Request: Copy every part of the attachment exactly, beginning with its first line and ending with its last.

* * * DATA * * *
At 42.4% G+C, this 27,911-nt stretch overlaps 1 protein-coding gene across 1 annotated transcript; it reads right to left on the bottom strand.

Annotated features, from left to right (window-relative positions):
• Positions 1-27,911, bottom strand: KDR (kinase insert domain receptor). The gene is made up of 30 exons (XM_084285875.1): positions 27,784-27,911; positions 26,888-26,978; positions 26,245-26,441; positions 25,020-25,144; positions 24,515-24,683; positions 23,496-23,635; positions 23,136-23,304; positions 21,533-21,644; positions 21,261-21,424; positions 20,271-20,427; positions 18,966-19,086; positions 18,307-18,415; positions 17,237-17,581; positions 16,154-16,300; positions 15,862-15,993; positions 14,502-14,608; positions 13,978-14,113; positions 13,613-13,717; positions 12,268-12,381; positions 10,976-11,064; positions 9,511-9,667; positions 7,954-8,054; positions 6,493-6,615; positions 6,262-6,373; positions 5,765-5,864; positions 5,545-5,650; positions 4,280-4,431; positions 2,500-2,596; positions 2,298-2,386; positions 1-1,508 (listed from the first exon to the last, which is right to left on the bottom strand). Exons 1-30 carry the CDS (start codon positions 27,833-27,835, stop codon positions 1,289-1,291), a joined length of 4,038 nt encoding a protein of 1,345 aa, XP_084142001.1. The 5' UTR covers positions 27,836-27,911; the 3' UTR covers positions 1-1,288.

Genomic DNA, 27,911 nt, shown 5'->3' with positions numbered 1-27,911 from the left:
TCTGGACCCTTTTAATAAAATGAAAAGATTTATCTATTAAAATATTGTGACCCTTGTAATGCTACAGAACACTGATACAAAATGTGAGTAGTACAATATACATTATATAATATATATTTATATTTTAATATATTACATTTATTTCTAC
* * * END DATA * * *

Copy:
At 42.4% G+C, this 27,911-nt stretch overlaps 1 protein-coding gene across 1 annotated transcript; it reads right to left on the bottom strand.

Annotated features, from left to right (window-relative positions):
• Positions 1-27,911, bottom strand: KDR (kinase insert domain receptor). The gene is made up of 30 exons (XM_084285875.1): positions 27,784-27,911; positions 26,888-26,978; positions 26,245-26,441; positions 25,020-25,144; positions 24,515-24,683; positions 23,496-23,635; positions 23,136-23,304; positions 21,533-21,644; positions 21,261-21,424; positions 20,271-20,427; positions 18,966-19,086; positions 18,307-18,415; positions 17,237-17,581; positions 16,154-16,300; positions 15,862-15,993; positions 14,502-14,608; positions 13,978-14,113; positions 13,613-13,717; positions 12,268-12,381; positions 10,976-11,064; positions 9,511-9,667; positions 7,954-8,054; positions 6,493-6,615; positions 6,262-6,373; positions 5,765-5,864; positions 5,545-5,650; positions 4,280-4,431; positions 2,500-2,596; positions 2,298-2,386; positions 1-1,508 (listed from the first exon to the last, which is right to left on the bottom strand). Exons 1-30 carry the CDS (start codon positions 27,833-27,835, stop codon positions 1,289-1,291), a joined length of 4,038 nt encoding a protein of 1,345 aa, XP_084142001.1. The 5' UTR covers positions 27,836-27,911; the 3' UTR covers positions 1-1,288.

Genomic DNA, 27,911 nt, shown 5'->3' with positions numbered 1-27,911 from the left:
TCTGGACCCTTTTAATAAAATGAAAAGATTTATCTATTAAAATATTGTGACCCTTGTAATGCTACAGAACACTGATACAAAATGTGAGTAGTACAATATACATTATATAATATATATTTATATTTTAATATATTACATTTATTTCTAC